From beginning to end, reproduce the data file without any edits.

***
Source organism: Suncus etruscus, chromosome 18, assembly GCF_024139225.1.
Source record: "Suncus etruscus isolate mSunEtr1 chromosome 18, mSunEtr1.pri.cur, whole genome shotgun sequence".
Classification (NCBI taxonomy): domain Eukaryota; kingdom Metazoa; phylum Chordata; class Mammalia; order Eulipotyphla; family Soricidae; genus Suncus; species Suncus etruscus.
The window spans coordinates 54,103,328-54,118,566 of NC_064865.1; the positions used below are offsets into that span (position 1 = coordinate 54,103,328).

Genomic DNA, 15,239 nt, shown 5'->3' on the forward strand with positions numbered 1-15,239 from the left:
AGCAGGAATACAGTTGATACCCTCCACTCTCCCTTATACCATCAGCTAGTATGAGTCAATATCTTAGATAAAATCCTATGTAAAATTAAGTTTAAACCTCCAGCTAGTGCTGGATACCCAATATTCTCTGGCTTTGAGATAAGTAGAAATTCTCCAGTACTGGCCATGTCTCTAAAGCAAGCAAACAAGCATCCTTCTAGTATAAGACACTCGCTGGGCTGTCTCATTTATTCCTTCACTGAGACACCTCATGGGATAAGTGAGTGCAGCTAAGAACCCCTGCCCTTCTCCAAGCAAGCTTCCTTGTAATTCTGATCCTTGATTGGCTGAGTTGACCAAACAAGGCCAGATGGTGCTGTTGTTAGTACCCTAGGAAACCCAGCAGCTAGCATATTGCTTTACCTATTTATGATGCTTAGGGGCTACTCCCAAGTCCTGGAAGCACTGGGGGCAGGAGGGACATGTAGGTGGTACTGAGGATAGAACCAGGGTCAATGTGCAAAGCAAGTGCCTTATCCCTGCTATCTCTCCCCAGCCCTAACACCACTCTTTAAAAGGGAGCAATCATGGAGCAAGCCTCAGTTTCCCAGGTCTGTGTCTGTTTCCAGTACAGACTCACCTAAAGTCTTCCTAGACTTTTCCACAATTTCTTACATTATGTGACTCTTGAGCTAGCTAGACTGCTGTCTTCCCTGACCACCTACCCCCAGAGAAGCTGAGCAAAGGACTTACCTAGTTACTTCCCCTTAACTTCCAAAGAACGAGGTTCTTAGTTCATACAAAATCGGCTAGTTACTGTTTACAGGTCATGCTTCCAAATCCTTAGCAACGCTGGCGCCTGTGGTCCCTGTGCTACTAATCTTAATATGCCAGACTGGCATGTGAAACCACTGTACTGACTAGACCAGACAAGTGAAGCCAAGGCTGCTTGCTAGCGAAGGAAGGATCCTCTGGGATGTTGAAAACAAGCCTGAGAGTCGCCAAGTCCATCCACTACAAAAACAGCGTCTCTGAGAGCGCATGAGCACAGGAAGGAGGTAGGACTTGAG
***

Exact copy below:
Source organism: Suncus etruscus, chromosome 18, assembly GCF_024139225.1.
Source record: "Suncus etruscus isolate mSunEtr1 chromosome 18, mSunEtr1.pri.cur, whole genome shotgun sequence".
Classification (NCBI taxonomy): domain Eukaryota; kingdom Metazoa; phylum Chordata; class Mammalia; order Eulipotyphla; family Soricidae; genus Suncus; species Suncus etruscus.
The window spans coordinates 54,103,328-54,118,566 of NC_064865.1; the positions used below are offsets into that span (position 1 = coordinate 54,103,328).

Genomic DNA, 15,239 nt, shown 5'->3' on the forward strand with positions numbered 1-15,239 from the left:
AGCAGGAATACAGTTGATACCCTCCACTCTCCCTTATACCATCAGCTAGTATGAGTCAATATCTTAGATAAAATCCTATGTAAAATTAAGTTTAAACCTCCAGCTAGTGCTGGATACCCAATATTCTCTGGCTTTGAGATAAGTAGAAATTCTCCAGTACTGGCCATGTCTCTAAAGCAAGCAAACAAGCATCCTTCTAGTATAAGACACTCGCTGGGCTGTCTCATTTATTCCTTCACTGAGACACCTCATGGGATAAGTGAGTGCAGCTAAGAACCCCTGCCCTTCTCCAAGCAAGCTTCCTTGTAATTCTGATCCTTGATTGGCTGAGTTGACCAAACAAGGCCAGATGGTGCTGTTGTTAGTACCCTAGGAAACCCAGCAGCTAGCATATTGCTTTACCTATTTATGATGCTTAGGGGCTACTCCCAAGTCCTGGAAGCACTGGGGGCAGGAGGGACATGTAGGTGGTACTGAGGATAGAACCAGGGTCAATGTGCAAAGCAAGTGCCTTATCCCTGCTATCTCTCCCCAGCCCTAACACCACTCTTTAAAAGGGAGCAATCATGGAGCAAGCCTCAGTTTCCCAGGTCTGTGTCTGTTTCCAGTACAGACTCACCTAAAGTCTTCCTAGACTTTTCCACAATTTCTTACATTATGTGACTCTTGAGCTAGCTAGACTGCTGTCTTCCCTGACCACCTACCCCCAGAGAAGCTGAGCAAAGGACTTACCTAGTTACTTCCCCTTAACTTCCAAAGAACGAGGTTCTTAGTTCATACAAAATCGGCTAGTTACTGTTTACAGGTCATGCTTCCAAATCCTTAGCAACGCTGGCGCCTGTGGTCCCTGTGCTACTAATCTTAATATGCCAGACTGGCATGTGAAACCACTGTACTGACTAGACCAGACAAGTGAAGCCAAGGCTGCTTGCTAGCGAAGGAAGGATCCTCTGGGATGTTGAAAACAAGCCTGAGAGTCGCCAAGTCCATCCACTACAAAAACAGCGTCTCTGAGAGCGCATGAGCACAGGAAGGAGGTAGGACTTGAG